Keeping the Powder Magazine Doors Closed and the Gun Turrets Firing: A Lesson in Talent Management

Spend Matters welcomes a guest post from Michael Fuller, Director at Archstone.

In May of 1916, World War I was at a standstill. The Russian Revolution, which effectively closed the Eastern Front, had not yet occurred. Americans had not yet entered the war, and unrestricted submarine warfare by the Germans was still on the horizon. Thoughts of a quick end to the war had long since vanished. But Germany could see the writing on the wall. The British naval blockade was slowly starving the country. Admiral Scheer, who commanded the German High Seas Fleet, pursued a strategy of splitting up the British Grand Fleet into pieces and destroying it one piece at a time.

The Battle of Jutland was the grand trap that Admiral Scheer had layed in hopes of destroying a large piece of the British fleet in a single blow. At the beginning of this engagement, British Vice-Admiral Beatty's Battlecruiser Fleet pursued and engaged German Vice-Admiral Hipper's Reconnaissance Fleet. The Germans, despite being outnumbered, scored hits of almost a 3:1 rate over the British. In addition, two of Beatty's battlcruisers were vaporized when they were hit directly on their gun turrets. The loss of a potential third battlecruiser led Beatty to famously remark, "There seems to be something wrong with our bloody ships today." As was later found out, it wasn't that there was something wrong with the ships. There was something wrong with how the ships were being run. In pursuit of speedier reloading, the doors between the powder magazines and gun turrets were left open during battle. When pierced by a shell, rather than simply destroying the turret, the entire powder magazine exploded, thereby destroying the ship.

Which finally brings me to my point. As my colleagues and I work with our clients, one of the things we often hear is how can CPOs develop and retain talent or paraphrasing Vice-Admiral Beatty, "There's something wrong with my people today."

Talent Management has become one of the key buzzwords used in organizations today. As the demand for highly skilled people has increased, the supply of these types of people has not kept pace. This gap is felt keenly in procurement organizations, which require both wide and deep skill sets. A wide skill set consisting of analytical skills, relationship management, communications, and understanding of the businesses they support and a deep knowledge of categories and the marketplace are all critical skill sets to building a World Class procurement organization.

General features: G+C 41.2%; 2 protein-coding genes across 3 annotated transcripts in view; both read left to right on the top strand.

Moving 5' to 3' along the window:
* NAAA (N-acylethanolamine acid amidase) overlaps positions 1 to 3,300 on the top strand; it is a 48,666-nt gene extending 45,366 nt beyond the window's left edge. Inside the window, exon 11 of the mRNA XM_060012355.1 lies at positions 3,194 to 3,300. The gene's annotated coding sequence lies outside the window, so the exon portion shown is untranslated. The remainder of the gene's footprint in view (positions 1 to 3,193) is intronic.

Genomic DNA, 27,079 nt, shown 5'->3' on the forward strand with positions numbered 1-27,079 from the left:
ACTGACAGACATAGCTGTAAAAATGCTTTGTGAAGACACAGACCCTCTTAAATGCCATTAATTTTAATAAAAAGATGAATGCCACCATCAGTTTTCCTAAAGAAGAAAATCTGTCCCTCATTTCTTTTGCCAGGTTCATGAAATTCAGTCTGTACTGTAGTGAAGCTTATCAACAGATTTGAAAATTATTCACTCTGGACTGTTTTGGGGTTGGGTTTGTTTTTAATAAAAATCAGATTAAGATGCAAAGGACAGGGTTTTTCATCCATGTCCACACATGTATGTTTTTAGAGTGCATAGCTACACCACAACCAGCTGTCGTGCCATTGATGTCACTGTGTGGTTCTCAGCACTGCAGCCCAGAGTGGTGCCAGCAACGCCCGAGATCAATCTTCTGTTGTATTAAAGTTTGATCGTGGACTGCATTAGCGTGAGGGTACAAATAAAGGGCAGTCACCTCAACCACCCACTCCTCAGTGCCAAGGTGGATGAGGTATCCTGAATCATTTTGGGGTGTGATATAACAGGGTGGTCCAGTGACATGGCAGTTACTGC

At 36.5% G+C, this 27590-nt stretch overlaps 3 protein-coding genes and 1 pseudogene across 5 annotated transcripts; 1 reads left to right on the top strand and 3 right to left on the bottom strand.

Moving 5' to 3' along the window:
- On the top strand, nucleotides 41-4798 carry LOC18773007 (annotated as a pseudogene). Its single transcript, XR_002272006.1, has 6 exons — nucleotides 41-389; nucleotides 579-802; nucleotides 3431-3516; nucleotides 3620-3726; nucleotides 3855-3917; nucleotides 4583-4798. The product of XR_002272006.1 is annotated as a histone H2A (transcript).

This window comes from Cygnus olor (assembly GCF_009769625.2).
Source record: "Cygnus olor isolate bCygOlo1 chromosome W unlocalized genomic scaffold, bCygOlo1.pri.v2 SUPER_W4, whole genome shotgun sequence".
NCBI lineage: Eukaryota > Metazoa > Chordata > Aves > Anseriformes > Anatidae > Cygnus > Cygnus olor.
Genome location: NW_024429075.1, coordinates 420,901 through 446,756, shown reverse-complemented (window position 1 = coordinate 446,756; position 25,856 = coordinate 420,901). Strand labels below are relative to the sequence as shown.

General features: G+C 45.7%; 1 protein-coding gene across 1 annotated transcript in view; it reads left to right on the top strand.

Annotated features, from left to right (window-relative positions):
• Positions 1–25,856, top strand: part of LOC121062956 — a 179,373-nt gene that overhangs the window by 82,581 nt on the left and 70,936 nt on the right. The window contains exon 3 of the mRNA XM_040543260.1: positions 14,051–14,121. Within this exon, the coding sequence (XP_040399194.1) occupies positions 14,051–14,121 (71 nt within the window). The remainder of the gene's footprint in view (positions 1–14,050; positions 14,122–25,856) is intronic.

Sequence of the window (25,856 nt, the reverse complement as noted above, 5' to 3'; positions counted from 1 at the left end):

Apart from hiring professionals with 10-15 years of experience, CPOs don't have many choices when they are building their organizations. The challenge then becomes spotting raw talent that has the potential to evolve into the complete package. Developing and retaining talent go hand in hand. The more an organization develops its people and provides challenging opportunities for them, including leadership, the more likely an organization will retain them.

A key challenge for most procurement organizations is that many of their people lack training in procurement methodologies and best practices. The Hackett Group has seen an increasing shift in World Class procurement organizations toward the ability to not only execute transactions, but to also lead in the transformation of the business. A recent Hackett Group study showed that World Class procurement organizations spent seven times the amount of time in continuous improvement training and almost double the amount of time in leadership training.

To win the talent war, procurement organizations must identify raw talent and then develop and challenge it. Practically, this means a greater emphasis on leadership, business understanding, spend analysis, category management, and supplier relationship management. As the working environment becomes more collaborative and project based, developing these skill sets and formal continuous improvement programs (e.g., training, mentoring) will be the keys to retaining them. The CPO who continues to say, "There's something wrong with my people today." should instead be asking, "What can I do to improve my people today?"

-- Michael Fuller, Director, Archstone

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